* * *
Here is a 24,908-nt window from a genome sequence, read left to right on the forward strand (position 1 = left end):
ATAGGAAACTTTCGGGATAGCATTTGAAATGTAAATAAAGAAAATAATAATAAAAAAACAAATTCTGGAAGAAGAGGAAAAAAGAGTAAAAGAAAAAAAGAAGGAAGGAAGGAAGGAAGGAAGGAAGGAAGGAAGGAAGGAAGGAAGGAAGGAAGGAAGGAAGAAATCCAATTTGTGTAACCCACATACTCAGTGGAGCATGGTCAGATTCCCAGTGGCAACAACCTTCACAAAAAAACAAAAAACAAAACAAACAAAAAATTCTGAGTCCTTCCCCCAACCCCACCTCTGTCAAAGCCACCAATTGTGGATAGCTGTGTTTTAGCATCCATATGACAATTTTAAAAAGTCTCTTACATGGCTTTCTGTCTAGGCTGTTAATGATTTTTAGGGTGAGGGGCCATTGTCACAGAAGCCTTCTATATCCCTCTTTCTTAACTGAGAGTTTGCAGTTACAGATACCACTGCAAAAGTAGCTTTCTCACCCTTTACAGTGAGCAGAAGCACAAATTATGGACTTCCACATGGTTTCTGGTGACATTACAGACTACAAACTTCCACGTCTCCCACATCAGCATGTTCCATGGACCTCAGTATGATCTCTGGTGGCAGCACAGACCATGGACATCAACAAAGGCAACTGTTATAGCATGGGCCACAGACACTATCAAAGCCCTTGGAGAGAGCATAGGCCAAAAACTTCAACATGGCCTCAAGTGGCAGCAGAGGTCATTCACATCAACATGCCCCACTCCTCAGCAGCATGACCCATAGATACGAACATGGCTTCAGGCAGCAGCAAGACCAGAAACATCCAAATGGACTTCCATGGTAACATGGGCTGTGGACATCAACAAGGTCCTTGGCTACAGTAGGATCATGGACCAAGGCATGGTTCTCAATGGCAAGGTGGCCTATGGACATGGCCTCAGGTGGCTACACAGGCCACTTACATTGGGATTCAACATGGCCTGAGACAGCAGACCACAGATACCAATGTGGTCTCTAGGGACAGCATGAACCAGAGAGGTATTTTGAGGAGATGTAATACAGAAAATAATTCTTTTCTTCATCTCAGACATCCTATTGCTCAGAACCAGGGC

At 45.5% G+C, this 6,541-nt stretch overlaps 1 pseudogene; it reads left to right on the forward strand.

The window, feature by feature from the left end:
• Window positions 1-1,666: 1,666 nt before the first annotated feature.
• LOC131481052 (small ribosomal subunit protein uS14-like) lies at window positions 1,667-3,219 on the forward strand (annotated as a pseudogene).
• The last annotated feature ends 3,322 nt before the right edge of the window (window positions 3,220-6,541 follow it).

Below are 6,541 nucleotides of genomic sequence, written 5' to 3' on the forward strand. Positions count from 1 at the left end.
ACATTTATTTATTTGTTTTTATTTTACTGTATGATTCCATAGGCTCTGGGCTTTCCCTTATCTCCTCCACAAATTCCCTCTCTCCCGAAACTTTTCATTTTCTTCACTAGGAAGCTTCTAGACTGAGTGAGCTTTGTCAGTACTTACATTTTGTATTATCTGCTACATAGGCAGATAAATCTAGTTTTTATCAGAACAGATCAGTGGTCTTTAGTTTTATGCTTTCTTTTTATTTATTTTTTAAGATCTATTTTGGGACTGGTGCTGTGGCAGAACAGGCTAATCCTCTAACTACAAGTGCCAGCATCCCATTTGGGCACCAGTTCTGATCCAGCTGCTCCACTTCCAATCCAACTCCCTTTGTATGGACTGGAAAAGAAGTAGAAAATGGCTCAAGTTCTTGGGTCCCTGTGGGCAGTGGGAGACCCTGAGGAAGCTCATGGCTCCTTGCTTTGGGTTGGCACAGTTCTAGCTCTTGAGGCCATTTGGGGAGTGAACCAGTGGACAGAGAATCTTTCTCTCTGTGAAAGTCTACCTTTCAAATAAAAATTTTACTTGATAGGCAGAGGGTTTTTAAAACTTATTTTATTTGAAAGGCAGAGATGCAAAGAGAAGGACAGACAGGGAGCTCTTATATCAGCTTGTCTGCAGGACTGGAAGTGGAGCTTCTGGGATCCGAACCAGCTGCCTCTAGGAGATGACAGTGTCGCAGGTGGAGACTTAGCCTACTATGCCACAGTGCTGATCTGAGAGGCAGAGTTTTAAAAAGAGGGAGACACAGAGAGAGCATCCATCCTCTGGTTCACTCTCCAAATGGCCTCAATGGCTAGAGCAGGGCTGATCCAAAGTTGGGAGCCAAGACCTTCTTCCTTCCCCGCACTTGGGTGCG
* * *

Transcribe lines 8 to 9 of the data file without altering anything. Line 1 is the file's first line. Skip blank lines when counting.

Below are 6,541 nucleotides of genomic sequence, written 5' to 3' on the forward strand. Positions count from 1 at the left end.
ACATTTATTTATTTGTTTTTATTTTACTGTATGATTCCATAGGCTCTGGGCTTTCCCTTATCTCCTCCACAAATTCCCTCTCTCCCGAAACTTTTCATTTTCTTCACTAGGAAGCTTCTAGACTGAGTGAGCTTTGTCAGTACTTACATTTTGTATTATCTGCTACATAGGCAGATAAATCTAGTTTTTATCAGAACAGATCAGTGGTCTTTAGTTTTATGCTTTCTTTTTATTTATTTTTTAAGATCTATTTTGGGACTGGTGCTGTGGCAGAACAGGCTAATCCTCTAACTACAAGTGCCAGCATCCCATTTGGGCACCAGTTCTGATCCAGCTGCTCCACTTCCAATCCAACTCCCTTTGTATGGACTGGAAAAGAAGTAGAAAATGGCTCAAGTTCTTGGGTCCCTGTGGGCAGTGGGAGACCCTGAGGAAGCTCATGGCTCCTTGCTTTGGGTTGGCACAGTTCTAGCTCTTGAGGCCATTTGGGGAGTGAACCAGTGGACAGAGAATCTTTCTCTCTGTGAAAGTCTACCTTTCAAATAAAAATTTTACTTGATAGGCAGAGGGTTTTTAAAACTTATTTTATTTGAAAGGCAGAGATGCAAAGAGAAGGACAGACAGGGAGCTCTTATATCAGCTTGTCTGCAGGACTGGAAGTGGAGCTTCTGGGATCCGAACCAGCTGCCTCTAGGAGATGACAGTGTCGCAGGTGGAGACTTAGCCTACTATGCCACAGTGCTGATCTGAGAGGCAGAGTTTTAAAAAGAGGGAGACACAGAGAGAGCATCCATCCTCTGGTTCACTCTCCAAATGGCCTCAATGGCTAGAGCAGGGCTGATCCAAAGTTGGGAGCCAAGACCTTCTTCCTTCCCCGCACTTGGGTGCG